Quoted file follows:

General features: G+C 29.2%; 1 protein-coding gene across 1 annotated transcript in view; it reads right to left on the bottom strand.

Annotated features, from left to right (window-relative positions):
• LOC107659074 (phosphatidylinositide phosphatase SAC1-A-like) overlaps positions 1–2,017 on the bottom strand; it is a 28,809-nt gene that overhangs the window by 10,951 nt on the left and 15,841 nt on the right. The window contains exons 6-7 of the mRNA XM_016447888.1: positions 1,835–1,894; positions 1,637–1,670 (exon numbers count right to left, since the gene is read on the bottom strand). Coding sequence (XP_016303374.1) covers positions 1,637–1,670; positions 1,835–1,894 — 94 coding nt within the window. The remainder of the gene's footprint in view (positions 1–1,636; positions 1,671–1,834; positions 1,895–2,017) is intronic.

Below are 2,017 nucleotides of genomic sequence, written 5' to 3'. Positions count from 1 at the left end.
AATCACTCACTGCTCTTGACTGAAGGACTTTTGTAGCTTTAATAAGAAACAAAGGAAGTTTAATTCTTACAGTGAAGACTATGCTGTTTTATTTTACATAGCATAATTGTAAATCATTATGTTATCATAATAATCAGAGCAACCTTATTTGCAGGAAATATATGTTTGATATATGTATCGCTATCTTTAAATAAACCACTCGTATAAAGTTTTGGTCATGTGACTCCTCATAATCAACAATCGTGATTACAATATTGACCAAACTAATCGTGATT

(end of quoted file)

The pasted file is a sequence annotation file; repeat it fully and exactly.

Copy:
General features: G+C 29.2%; 1 protein-coding gene across 1 annotated transcript in view; it reads right to left on the bottom strand.

Annotated features, from left to right (window-relative positions):
• LOC107659074 (phosphatidylinositide phosphatase SAC1-A-like) overlaps positions 1–2,017 on the bottom strand; it is a 28,809-nt gene that overhangs the window by 10,951 nt on the left and 15,841 nt on the right. The window contains exons 6-7 of the mRNA XM_016447888.1: positions 1,835–1,894; positions 1,637–1,670 (exon numbers count right to left, since the gene is read on the bottom strand). Coding sequence (XP_016303374.1) covers positions 1,637–1,670; positions 1,835–1,894 — 94 coding nt within the window. The remainder of the gene's footprint in view (positions 1–1,636; positions 1,671–1,834; positions 1,895–2,017) is intronic.

Below are 2,017 nucleotides of genomic sequence, written 5' to 3'. Positions count from 1 at the left end.
AATCACTCACTGCTCTTGACTGAAGGACTTTTGTAGCTTTAATAAGAAACAAAGGAAGTTTAATTCTTACAGTGAAGACTATGCTGTTTTATTTTACATAGCATAATTGTAAATCATTATGTTATCATAATAATCAGAGCAACCTTATTTGCAGGAAATATATGTTTGATATATGTATCGCTATCTTTAAATAAACCACTCGTATAAAGTTTTGGTCATGTGACTCCTCATAATCAACAATCGTGATTACAATATTGACCAAACTAATCGTGATT